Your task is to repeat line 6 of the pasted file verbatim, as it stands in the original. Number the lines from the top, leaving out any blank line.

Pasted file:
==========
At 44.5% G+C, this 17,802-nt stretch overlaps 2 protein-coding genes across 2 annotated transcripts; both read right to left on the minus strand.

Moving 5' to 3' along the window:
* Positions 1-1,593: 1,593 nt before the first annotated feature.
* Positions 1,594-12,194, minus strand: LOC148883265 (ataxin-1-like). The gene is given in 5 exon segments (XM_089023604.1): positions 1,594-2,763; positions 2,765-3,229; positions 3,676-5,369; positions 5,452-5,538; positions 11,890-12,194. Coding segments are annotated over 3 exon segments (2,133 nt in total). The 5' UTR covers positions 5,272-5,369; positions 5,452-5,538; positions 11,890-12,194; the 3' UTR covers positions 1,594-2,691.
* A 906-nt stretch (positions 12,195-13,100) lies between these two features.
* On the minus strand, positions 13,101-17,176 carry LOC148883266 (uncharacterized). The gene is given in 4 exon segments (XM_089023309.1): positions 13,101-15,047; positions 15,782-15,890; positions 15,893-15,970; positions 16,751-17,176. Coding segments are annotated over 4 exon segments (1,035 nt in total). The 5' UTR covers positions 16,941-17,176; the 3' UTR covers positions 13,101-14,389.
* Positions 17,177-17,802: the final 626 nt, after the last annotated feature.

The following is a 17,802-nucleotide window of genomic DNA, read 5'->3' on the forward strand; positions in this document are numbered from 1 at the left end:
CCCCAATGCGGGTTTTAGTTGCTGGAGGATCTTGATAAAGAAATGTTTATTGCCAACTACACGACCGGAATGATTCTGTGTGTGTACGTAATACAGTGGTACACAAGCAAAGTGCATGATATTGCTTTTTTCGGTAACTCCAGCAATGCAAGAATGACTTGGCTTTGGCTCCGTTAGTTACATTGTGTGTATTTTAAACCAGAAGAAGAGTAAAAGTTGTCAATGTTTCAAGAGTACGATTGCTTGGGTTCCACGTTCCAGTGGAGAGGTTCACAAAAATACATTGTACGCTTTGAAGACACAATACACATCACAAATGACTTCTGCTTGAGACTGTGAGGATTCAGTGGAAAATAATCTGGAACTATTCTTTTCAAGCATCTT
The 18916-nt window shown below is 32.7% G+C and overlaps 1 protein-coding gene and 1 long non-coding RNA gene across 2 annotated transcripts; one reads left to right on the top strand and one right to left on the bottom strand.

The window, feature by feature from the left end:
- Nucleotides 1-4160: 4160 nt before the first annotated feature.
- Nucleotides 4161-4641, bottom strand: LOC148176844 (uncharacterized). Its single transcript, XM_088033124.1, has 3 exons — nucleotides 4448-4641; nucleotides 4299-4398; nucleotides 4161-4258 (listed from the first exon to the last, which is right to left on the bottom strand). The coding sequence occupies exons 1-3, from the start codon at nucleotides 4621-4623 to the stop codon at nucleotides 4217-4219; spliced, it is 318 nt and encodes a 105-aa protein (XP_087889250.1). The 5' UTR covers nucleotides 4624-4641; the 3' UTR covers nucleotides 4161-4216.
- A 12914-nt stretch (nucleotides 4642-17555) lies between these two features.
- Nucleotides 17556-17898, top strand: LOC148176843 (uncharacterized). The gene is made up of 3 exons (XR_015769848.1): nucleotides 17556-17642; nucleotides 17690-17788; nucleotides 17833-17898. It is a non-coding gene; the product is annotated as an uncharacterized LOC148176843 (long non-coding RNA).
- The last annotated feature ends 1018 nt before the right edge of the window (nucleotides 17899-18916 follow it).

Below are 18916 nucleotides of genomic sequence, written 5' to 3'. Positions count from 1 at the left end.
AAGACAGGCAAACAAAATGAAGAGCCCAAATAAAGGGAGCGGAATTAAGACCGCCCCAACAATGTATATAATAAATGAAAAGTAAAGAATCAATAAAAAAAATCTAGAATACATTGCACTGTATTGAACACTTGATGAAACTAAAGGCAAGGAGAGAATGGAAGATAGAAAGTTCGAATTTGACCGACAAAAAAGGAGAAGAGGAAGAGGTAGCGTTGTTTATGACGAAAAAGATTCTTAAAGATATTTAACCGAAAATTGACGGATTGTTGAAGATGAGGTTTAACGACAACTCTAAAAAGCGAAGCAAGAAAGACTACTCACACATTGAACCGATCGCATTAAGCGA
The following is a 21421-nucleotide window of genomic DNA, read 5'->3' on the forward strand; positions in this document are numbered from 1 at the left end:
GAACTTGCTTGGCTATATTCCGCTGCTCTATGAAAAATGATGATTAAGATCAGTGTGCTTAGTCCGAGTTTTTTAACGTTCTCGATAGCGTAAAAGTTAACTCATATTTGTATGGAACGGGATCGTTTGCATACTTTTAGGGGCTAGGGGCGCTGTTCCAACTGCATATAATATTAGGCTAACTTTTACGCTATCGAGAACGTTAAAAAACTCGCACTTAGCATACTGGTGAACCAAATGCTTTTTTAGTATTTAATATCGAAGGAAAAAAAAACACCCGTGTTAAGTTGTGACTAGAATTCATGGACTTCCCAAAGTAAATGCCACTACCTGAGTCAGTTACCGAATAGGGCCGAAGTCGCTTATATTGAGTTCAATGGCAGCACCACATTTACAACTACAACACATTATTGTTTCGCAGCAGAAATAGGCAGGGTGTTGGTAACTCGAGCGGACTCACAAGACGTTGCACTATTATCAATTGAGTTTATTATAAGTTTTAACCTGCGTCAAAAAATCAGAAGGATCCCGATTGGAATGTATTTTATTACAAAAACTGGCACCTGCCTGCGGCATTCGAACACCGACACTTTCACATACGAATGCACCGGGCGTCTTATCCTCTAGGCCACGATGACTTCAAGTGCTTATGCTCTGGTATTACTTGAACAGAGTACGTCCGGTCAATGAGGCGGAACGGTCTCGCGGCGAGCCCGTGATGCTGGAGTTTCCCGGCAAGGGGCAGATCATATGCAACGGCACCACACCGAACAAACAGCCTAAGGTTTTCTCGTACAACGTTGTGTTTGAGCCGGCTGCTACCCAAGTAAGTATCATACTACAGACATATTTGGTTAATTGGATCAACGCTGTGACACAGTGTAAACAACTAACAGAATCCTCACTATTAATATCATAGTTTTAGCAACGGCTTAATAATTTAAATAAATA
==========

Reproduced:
* On the minus strand, positions 13,101-17,176 carry LOC148883266 (uncharacterized). The gene is given in 4 exon segments (XM_089023309.1): positions 13,101-15,047; positions 15,782-15,890; positions 15,893-15,970; positions 16,751-17,176. Coding segments are annotated over 4 exon segments (1,035 nt in total). The 5' UTR covers positions 16,941-17,176; the 3' UTR covers positions 13,101-14,389.